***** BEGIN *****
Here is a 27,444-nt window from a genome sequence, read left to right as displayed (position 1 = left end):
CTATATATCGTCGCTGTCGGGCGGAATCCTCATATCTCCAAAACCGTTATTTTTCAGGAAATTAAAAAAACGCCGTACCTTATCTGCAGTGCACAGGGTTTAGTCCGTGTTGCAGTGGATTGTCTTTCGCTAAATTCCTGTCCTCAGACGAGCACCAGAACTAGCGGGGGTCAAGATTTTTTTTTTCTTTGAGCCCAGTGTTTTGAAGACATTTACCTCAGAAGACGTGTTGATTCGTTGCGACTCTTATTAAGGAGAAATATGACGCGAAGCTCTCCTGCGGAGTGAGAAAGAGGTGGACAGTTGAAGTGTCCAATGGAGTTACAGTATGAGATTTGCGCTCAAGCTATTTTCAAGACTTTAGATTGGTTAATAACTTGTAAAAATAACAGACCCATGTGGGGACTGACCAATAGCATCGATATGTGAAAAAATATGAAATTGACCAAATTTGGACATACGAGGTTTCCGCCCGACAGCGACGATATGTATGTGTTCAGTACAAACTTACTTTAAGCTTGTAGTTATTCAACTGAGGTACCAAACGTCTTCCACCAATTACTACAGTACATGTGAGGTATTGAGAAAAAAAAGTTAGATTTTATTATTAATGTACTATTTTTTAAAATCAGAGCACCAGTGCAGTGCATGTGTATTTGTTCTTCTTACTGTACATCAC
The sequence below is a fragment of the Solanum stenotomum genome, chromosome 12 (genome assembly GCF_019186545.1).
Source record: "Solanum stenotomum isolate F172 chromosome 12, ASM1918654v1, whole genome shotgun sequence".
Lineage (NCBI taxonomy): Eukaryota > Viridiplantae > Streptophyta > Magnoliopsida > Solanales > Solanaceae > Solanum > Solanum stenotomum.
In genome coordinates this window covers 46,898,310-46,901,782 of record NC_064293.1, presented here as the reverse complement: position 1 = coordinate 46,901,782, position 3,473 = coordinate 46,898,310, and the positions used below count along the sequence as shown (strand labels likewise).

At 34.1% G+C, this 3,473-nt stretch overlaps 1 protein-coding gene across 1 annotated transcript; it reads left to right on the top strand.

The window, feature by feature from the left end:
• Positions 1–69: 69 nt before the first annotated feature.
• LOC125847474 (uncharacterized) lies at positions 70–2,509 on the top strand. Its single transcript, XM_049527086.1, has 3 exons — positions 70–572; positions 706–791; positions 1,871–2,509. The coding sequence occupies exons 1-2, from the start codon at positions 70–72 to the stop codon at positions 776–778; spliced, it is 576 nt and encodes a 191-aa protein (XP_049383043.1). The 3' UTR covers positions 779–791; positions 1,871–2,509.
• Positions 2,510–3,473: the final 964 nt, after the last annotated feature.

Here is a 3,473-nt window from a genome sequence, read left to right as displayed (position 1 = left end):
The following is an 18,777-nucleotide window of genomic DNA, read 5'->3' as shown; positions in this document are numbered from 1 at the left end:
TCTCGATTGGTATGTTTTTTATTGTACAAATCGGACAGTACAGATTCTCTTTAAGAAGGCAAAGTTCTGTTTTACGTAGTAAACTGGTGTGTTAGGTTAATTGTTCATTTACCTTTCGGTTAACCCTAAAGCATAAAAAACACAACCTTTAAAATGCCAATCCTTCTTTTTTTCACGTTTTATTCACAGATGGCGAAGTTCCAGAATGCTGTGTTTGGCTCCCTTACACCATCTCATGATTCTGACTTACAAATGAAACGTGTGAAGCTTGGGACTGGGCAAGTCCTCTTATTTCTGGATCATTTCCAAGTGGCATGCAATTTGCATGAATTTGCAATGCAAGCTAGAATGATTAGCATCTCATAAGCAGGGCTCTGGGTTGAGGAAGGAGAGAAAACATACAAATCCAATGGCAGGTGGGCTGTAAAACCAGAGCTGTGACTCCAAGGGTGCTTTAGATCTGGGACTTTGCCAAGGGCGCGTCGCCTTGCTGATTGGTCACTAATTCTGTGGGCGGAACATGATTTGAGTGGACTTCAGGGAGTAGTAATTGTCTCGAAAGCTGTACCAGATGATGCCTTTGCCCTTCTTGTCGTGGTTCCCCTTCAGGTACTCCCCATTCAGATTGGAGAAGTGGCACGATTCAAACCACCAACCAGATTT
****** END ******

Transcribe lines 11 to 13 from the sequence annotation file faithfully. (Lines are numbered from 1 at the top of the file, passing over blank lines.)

• Positions 2,510–3,473: the final 964 nt, after the last annotated feature.

Here is a 3,473-nt window from a genome sequence, read left to right as displayed (position 1 = left end):
The following is an 18,777-nucleotide window of genomic DNA, read 5'->3' as shown; positions in this document are numbered from 1 at the left end: